How To Start A Montana LLC

When starting a business in the state of Montana (or any US state for that matter), savvy business owners often choose to create a separate entity structure for their business, called a Limited Liability Company (LLC).  An LLC is a legal entity, in the same way that a person is a legal entity.  An entity can have a bank account, buy and sell goods and services, file for bankruptcy, and be taken to court for a lawsuit.  

Anyone can operate a business under their personal name (ie: John Smith).  This structure is known as a sole proprietorship and does not require the formation of a separate legal entity, because the person doing business under their personal name is already a legal entity.  However, there are serious risks of doing business under your personal name as a sole proprietor.  If you get sued as a business owner while conducting business or need to file for bankruptcy, your personal assets are at risk of loss.

So instead of operating a business under your personal name, you can easily form a separate LLC entity to limit your liability and protect your personal assets.  Additionally, with the tax benefits of an LLC, you could potentially save some serious money come tax season.

Forming an LLC will cost approximately $70 USD for filing fees.  The turnaround time is usually 7-10 business days for the state of Montana to process the documents and form  your LLC.  You can, however, expedite the filing process for an additional fee.

3 Simple Steps to Form an LLC in Montana

Forming an LLC in Montana is simple.  Below we break down the process for you in 3 easy steps.

Step 1: Name Your Montana LLC

The first step in forming your Montana LLC is to give it a unique name.  This first step is critical, as your business name must be distinguishable from any other registered business names in Montana.  You can easily conduct a Montana LLC name search to make sure that the name you want is available before registering your LLC.

Your entity designator that goes after the business name must be “Limited Liability Company,” “LLC,” “L.L.C.” or some derivative of this.

You may use a comma between your company name and the entity designator  or you may choose not to.  (ie: “Big Sky Properties LLC” and “Big Sky Properties, LLC” are both correct business names).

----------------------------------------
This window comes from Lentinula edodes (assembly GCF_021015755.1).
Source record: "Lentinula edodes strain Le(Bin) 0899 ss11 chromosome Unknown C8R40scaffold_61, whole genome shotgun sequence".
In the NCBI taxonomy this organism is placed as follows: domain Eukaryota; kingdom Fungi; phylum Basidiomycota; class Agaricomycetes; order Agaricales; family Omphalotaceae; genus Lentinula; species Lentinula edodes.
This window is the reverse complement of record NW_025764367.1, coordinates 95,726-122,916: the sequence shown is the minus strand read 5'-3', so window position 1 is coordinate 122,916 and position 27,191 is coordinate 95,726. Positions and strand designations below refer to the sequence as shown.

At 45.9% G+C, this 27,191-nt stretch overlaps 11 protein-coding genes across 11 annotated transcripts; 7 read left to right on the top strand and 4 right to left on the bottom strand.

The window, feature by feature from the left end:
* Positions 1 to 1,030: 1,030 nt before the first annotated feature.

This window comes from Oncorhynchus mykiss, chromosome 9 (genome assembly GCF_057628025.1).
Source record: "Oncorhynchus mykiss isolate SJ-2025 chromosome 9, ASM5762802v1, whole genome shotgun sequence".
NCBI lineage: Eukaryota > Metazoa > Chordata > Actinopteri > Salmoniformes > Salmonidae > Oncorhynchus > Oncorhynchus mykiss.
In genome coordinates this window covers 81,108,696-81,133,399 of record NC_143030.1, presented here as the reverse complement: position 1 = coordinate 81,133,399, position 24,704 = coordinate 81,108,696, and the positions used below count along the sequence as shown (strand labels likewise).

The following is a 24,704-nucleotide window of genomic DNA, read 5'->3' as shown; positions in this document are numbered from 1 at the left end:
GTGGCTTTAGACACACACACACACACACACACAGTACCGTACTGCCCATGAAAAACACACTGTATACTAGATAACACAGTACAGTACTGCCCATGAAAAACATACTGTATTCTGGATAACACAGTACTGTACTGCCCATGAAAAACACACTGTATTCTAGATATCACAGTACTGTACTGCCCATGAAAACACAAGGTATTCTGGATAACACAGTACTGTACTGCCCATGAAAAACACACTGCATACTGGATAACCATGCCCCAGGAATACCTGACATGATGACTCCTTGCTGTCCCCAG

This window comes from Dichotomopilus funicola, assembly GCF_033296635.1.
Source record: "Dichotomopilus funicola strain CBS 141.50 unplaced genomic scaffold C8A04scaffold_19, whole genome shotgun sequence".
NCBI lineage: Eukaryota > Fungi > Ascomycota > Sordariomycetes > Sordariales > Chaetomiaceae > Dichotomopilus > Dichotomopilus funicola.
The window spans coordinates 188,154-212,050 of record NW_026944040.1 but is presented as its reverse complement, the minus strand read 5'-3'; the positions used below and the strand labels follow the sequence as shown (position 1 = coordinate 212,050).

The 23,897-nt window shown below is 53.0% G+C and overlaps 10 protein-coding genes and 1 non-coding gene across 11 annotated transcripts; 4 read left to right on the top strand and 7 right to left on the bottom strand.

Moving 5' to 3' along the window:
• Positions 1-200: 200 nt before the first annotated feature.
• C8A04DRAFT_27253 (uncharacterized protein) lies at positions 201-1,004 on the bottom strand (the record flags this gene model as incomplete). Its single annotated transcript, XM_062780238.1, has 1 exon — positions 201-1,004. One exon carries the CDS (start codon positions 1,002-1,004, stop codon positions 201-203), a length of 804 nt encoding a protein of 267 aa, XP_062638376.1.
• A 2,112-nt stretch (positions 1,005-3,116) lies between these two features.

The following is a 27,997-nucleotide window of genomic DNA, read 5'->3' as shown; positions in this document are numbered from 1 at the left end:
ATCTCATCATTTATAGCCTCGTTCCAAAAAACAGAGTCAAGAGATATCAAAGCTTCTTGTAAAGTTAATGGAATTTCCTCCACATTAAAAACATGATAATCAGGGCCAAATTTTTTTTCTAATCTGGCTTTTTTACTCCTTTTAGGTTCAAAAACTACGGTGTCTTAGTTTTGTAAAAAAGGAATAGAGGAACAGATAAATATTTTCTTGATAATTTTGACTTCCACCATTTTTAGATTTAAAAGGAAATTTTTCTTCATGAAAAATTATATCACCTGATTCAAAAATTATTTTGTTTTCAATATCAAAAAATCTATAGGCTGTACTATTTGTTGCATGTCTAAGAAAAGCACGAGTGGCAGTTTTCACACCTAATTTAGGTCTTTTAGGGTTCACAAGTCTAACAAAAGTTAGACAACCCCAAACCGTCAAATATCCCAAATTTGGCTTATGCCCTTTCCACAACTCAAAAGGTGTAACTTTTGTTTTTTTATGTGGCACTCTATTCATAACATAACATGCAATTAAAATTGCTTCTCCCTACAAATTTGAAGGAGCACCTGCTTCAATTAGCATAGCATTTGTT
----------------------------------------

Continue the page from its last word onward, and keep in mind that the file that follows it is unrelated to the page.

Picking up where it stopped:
While it’s not required, most successful businesses in today’s modern technological world have a business website.  Therefore, before officially registering your LLC with the Montana Secretary of State, it’s not a bad idea to check that your desired LLC name has a matching website domain name available.  If you really want to get ahead in your digital marketing game, you could also make sure that your desired LLC name has matching social media handles available before registering.

Step 2: Find a Montana Registered Agent

In the state of Montana, even if you form an LLC yourself, every LLC is legally required to appoint a licensed Montana Registered Agent to act as a liaison between your business entity and the state of Montana.  A Montana Registered Agent must be a Montana resident (18+) with a physical residential or commercial mailing address in the state.   Be sure to keep a copy of your Montana Registered Agent’s written consent to serve as registered agent for your LLC.

That’s where we come in and bring our professional expertise to the table.  As licensed and experienced Montana Registered Agents, we will communicate with the state of Montana for you, so you don’t have to navigate the complications of state bureaucracy.  We will take care of all the complex details and submit and receive legal documents, subpoenas, tax notices, summons, annual filings, and other important paperwork for your LLC entity so you can focus on what you do best–running your business.

Step 3: File Articles of Organization for your Montana LLC

The final step you must take to form your Montana LLC is to file Articles of Organization.  You can submit your LLC’s completed Articles on the Montana Secretary of State’s website.  The title may sound complicated, but the Articles of Organization is simply a written document that defines how your business is run.   However, if this is your first time forming an LLC, some parts can cause confusion, so we will go into these sections in more detail so you can have a clear understanding of how to define your LLC.

Delayed Effective Date

If you want to form your LLC today, then you don’t need to enter a delayed effective date.